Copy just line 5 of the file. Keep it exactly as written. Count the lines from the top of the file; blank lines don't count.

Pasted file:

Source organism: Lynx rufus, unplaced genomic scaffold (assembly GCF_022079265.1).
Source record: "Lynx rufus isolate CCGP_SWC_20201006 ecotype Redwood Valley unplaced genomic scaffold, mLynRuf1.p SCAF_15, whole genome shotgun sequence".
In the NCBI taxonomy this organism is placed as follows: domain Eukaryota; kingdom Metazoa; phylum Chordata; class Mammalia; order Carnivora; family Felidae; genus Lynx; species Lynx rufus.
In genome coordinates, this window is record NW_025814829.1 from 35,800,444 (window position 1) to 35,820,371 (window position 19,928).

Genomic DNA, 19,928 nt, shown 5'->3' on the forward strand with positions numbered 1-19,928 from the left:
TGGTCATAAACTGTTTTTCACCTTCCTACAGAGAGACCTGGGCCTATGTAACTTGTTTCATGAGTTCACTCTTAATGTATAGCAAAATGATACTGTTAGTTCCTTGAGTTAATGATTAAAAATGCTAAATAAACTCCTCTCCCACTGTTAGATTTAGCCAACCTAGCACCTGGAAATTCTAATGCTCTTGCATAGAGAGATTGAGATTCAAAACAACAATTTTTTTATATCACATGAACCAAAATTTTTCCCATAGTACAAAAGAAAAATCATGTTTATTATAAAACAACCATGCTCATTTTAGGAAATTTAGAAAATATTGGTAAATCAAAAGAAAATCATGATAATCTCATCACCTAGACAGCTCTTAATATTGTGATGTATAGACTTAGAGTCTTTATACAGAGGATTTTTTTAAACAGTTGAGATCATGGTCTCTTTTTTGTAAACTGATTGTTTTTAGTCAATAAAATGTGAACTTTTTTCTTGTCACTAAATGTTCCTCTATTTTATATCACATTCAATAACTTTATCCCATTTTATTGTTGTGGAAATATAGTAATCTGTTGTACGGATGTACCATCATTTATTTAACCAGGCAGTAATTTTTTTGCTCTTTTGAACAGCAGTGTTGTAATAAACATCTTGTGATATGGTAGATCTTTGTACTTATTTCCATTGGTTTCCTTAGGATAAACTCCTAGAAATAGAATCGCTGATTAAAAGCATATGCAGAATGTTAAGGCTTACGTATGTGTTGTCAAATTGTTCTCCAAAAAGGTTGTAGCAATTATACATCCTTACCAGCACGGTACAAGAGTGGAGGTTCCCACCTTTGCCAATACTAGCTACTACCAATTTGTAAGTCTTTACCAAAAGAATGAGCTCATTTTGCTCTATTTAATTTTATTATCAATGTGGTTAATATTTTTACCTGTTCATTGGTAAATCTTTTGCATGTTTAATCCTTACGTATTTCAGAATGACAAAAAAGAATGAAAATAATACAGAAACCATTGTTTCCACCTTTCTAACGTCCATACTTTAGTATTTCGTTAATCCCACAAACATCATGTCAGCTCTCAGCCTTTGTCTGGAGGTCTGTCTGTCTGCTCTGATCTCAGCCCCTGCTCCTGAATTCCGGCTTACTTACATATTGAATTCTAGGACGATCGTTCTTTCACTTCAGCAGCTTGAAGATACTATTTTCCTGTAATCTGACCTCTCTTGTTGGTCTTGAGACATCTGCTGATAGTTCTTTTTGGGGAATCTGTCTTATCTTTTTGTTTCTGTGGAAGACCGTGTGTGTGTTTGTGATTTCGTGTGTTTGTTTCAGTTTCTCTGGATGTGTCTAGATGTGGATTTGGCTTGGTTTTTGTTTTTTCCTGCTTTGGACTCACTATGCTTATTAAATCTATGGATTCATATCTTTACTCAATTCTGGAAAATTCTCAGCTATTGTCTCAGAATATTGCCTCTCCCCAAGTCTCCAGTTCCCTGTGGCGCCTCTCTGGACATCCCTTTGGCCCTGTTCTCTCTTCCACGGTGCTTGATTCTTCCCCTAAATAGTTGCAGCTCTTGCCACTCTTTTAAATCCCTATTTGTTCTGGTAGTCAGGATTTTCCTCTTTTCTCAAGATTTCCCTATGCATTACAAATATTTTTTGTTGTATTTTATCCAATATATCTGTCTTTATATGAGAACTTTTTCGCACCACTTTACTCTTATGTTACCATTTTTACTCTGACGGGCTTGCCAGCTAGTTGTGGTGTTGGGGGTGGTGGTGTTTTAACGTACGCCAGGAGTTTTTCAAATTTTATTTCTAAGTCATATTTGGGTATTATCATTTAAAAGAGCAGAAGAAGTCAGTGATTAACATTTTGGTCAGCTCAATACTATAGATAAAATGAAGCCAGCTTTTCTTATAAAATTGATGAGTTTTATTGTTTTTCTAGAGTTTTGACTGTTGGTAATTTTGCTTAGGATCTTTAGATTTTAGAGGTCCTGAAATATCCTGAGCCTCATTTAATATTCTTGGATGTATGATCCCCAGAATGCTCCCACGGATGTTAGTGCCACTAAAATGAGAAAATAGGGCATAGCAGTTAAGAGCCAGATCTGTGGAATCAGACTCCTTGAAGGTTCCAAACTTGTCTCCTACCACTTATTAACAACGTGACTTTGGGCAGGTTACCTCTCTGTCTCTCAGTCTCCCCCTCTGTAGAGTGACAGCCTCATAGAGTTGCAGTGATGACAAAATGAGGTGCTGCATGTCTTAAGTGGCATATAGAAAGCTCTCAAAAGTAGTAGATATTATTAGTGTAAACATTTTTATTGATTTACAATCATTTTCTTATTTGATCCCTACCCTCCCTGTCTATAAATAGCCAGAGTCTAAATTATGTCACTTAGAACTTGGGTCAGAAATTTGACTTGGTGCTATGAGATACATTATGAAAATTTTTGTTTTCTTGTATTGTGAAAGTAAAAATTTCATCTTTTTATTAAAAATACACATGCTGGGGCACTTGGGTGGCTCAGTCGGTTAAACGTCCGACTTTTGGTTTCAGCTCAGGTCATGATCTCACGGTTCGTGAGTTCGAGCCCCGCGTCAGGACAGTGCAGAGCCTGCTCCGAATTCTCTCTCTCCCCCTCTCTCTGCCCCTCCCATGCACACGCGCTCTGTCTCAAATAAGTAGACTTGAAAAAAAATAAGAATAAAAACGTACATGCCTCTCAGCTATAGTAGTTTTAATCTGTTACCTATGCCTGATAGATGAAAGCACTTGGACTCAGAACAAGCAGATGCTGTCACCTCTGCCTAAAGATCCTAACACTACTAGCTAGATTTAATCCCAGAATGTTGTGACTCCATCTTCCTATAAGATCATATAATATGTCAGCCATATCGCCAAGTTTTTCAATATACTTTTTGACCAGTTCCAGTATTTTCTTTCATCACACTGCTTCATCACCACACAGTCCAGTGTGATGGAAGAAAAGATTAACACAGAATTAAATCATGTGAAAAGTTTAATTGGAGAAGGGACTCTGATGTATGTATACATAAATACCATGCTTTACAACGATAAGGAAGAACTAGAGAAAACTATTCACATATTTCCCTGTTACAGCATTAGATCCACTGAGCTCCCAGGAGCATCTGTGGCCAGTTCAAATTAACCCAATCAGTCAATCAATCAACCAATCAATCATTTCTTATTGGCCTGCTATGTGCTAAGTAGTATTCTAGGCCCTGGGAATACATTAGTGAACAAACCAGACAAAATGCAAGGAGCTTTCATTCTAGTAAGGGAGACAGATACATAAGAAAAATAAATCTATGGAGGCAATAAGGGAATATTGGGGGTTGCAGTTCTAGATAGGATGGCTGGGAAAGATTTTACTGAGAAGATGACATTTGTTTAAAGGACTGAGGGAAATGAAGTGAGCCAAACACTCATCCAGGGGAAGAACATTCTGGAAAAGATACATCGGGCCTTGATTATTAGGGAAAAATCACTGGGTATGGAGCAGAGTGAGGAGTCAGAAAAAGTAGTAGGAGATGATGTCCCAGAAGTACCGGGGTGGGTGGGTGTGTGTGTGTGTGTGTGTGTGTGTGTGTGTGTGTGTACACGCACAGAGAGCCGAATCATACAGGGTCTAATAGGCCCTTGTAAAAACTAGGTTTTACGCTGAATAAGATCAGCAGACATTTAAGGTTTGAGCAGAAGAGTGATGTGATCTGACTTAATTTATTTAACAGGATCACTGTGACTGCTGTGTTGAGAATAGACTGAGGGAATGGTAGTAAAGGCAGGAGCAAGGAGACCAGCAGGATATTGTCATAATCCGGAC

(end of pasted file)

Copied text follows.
Genomic DNA, 19,928 nt, shown 5'->3' on the forward strand with positions numbered 1-19,928 from the left: